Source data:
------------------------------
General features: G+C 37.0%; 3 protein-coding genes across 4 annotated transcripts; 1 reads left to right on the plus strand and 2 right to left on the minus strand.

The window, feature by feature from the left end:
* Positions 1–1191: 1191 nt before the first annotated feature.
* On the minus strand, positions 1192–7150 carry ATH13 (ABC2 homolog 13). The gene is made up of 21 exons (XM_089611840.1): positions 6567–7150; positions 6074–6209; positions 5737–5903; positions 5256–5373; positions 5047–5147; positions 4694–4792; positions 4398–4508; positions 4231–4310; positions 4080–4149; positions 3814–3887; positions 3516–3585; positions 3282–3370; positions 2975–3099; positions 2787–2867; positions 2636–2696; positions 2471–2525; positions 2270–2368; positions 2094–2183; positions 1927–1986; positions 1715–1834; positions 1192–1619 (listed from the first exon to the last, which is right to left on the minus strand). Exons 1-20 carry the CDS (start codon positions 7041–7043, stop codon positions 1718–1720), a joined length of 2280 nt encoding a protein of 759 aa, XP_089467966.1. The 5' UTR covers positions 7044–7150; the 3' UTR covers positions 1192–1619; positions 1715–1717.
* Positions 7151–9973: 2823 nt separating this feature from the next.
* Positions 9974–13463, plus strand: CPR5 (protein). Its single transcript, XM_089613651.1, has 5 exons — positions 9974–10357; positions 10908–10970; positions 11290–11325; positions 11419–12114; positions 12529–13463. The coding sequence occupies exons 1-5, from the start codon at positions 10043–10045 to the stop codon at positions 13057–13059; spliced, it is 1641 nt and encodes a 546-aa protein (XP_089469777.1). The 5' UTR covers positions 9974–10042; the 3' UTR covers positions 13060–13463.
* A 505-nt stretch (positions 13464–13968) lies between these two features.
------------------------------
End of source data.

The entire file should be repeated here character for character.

General features: G+C 37.0%; 3 protein-coding genes across 4 annotated transcripts; 1 reads left to right on the plus strand and 2 right to left on the minus strand.

The window, feature by feature from the left end:
* Positions 1–1191: 1191 nt before the first annotated feature.
* On the minus strand, positions 1192–7150 carry ATH13 (ABC2 homolog 13). The gene is made up of 21 exons (XM_089611840.1): positions 6567–7150; positions 6074–6209; positions 5737–5903; positions 5256–5373; positions 5047–5147; positions 4694–4792; positions 4398–4508; positions 4231–4310; positions 4080–4149; positions 3814–3887; positions 3516–3585; positions 3282–3370; positions 2975–3099; positions 2787–2867; positions 2636–2696; positions 2471–2525; positions 2270–2368; positions 2094–2183; positions 1927–1986; positions 1715–1834; positions 1192–1619 (listed from the first exon to the last, which is right to left on the minus strand). Exons 1-20 carry the CDS (start codon positions 7041–7043, stop codon positions 1718–1720), a joined length of 2280 nt encoding a protein of 759 aa, XP_089467966.1. The 5' UTR covers positions 7044–7150; the 3' UTR covers positions 1192–1619; positions 1715–1717.
* Positions 7151–9973: 2823 nt separating this feature from the next.
* Positions 9974–13463, plus strand: CPR5 (protein). Its single transcript, XM_089613651.1, has 5 exons — positions 9974–10357; positions 10908–10970; positions 11290–11325; positions 11419–12114; positions 12529–13463. The coding sequence occupies exons 1-5, from the start codon at positions 10043–10045 to the stop codon at positions 13057–13059; spliced, it is 1641 nt and encodes a 546-aa protein (XP_089469777.1). The 5' UTR covers positions 9974–10042; the 3' UTR covers positions 13060–13463.
* A 505-nt stretch (positions 13464–13968) lies between these two features.